Jorge Bergoglio, on the other hand, is, for better or for worse, much more to the liking of worldlings; thus, he has never, in all the three years of his reign, taken the salvos from the sewer that Josef Ratzinger took just during the moment he stepped out on the balcony in papal vestments.  The liberals are bound to be disappointed in Pope Francis to some extent, because many of them still do not get that the Church is not a mere human political institution, and that the Holy Spirit does indeed protect her from utter destruction, and therefore sets limits to the evils and follies of the men who populate her hierarchy.  But who can now doubt that the liberals are right to identify Francis as one of their own?  The Church's current chastisement was never going to play itself out until we got a "spirit-of-Vatican-II" pope; and now, that is just what we have got.  The assault on the wholesome traditions of our fathers, beaten back under Pope Benedict, has now been redoubled under Francis, at the hands of liberal priests and bishops who think this is their Big Mo'.  We are so overwhelmed with evil from the secular culture and confusion within the Church that we devour any crumb of comfort, trying desperately to spin things that come out of Rome as harbingers of reform. We hail the tiniest victories as great successes and a sign that things are getting better. Yet these soon get swallowed up in the status quo ante, and before you know it, we are back to square one.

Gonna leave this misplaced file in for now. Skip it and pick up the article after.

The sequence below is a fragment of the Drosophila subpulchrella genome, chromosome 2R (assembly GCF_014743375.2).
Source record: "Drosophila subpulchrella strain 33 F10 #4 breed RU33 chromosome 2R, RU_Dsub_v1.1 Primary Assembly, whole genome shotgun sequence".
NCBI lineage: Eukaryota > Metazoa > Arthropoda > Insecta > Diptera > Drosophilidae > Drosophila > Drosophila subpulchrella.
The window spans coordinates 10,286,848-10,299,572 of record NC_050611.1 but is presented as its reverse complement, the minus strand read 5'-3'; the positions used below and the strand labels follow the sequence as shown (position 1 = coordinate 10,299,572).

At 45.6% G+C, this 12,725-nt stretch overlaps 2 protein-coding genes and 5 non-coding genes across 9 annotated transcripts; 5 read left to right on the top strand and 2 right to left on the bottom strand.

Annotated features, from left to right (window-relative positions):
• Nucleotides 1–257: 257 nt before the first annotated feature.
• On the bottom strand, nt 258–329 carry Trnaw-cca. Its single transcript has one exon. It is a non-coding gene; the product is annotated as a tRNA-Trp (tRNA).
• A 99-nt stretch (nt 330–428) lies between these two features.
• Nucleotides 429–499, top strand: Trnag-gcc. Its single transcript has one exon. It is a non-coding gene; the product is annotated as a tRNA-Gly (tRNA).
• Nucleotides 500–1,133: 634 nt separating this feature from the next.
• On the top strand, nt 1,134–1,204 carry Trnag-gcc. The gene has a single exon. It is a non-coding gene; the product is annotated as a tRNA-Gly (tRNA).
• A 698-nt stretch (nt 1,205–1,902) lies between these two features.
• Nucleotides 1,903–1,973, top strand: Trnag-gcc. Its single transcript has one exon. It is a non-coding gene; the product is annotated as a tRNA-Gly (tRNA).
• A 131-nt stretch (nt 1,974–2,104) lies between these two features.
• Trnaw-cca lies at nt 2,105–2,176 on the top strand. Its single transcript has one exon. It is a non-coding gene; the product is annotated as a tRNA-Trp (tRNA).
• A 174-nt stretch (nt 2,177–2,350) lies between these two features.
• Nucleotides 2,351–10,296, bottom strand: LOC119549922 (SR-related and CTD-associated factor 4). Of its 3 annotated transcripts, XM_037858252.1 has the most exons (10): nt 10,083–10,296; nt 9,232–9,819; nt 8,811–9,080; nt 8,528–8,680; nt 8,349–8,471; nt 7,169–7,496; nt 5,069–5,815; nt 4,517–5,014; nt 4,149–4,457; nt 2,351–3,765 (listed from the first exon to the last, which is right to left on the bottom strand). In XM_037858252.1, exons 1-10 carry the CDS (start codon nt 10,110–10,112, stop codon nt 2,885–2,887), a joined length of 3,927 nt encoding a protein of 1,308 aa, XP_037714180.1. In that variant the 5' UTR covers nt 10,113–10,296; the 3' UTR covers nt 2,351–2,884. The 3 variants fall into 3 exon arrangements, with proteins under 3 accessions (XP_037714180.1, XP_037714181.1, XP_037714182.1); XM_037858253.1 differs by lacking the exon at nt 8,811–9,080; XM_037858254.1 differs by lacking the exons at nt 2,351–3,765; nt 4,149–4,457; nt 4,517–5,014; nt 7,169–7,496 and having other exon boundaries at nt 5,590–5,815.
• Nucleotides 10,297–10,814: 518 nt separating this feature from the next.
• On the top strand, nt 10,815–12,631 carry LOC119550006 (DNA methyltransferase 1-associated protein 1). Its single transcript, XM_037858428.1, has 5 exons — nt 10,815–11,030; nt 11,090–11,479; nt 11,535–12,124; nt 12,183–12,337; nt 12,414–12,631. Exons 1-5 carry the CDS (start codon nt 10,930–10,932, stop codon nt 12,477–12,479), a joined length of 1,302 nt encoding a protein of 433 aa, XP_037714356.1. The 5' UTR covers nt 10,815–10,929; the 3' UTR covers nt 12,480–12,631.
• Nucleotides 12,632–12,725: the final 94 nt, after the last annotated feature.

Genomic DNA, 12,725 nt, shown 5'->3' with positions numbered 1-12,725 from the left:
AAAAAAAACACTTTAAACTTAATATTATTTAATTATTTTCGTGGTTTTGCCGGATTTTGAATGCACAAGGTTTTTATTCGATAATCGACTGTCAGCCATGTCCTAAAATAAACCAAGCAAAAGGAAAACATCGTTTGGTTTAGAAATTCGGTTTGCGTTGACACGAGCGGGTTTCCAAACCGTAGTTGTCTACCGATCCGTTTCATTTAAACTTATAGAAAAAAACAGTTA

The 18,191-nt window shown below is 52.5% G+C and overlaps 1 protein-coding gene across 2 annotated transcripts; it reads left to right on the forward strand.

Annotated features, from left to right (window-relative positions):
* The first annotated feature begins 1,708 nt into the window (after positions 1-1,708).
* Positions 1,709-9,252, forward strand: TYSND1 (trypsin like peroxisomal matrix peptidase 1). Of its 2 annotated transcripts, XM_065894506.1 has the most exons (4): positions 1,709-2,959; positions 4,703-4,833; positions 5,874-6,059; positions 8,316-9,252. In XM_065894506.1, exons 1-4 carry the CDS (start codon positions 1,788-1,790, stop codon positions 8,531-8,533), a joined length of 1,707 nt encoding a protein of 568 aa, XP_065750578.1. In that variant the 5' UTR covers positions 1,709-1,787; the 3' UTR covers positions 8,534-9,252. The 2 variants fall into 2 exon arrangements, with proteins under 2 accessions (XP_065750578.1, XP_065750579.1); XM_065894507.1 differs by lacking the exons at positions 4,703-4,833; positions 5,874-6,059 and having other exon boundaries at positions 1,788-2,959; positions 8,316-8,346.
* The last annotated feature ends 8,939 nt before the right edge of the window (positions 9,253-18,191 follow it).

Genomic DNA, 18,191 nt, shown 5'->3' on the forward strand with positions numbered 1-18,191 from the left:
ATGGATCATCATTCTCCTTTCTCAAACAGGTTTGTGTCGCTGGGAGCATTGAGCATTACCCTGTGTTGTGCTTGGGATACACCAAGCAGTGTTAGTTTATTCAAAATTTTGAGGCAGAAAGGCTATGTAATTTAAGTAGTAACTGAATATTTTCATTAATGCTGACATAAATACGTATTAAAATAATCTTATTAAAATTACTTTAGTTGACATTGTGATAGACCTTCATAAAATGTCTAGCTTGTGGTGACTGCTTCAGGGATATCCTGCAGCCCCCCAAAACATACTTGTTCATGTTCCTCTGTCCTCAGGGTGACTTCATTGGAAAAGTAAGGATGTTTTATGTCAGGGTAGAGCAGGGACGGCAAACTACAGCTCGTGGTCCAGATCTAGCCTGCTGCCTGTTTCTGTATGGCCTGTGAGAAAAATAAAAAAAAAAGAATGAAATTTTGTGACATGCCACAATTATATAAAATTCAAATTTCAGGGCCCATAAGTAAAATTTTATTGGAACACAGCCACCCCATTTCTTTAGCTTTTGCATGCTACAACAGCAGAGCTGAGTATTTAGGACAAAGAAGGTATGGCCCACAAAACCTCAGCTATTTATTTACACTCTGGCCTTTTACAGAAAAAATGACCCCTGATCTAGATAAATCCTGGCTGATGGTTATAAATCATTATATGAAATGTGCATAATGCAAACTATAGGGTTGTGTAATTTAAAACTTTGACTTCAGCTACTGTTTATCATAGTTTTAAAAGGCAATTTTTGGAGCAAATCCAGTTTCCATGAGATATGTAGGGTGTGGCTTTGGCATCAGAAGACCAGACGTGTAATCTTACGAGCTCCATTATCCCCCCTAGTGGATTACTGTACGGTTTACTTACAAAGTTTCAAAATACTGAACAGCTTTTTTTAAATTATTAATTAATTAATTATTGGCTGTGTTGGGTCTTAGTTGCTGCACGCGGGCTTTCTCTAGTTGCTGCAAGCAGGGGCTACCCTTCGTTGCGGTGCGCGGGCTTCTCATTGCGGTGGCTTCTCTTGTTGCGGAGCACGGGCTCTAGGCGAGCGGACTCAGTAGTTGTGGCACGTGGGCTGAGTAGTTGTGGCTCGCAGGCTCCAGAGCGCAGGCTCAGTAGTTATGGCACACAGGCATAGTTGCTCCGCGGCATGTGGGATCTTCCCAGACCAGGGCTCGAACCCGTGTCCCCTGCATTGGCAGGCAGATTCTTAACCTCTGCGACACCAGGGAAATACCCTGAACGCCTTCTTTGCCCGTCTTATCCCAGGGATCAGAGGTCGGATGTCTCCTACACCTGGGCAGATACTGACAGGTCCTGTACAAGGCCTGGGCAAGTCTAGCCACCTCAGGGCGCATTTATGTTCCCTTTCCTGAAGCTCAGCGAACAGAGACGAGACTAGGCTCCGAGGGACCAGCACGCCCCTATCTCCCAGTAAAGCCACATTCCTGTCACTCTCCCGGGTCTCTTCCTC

When Pope Benedict abdicated, I wondered if we had not arrived at the time St. Don Bosco spoke of in recounting his vision of the two pillars, and the enemy assaults on the Barque of Peter.  I wondered if Pope Benedict was not the slain Pope in that vision.  Three years into the reign of Pope Francis, new thoughts emerge.  Perhaps the slaying of the Pope in the vision is not so much the slaying of a man but the apparent destruction of the papacy itself.  To all appearances, the papacy at present seems to be unmooring itself from the Catholic faith, failing to confirm the brethren in the Faith and sowing confusion, to the great joy of the Church's enemies, who think they see victory on the horizon.  But in fact the papacy cannot be destroyed, despite outward appearances: the death of the Pope was not the end of the vision.  Once the Pope was dead, there was no delay in electing the new Pope, who routed the Church's enemies and brought her calm and peace.  

Still, until that moment arrives, we have much to suffer.  All we can do is watch and pray, and ride out the storm until we are finally granted the victory.

Sunday, January 17, 2016

Gary Scott Reedy (1958-2016)

My dear friend and colleague.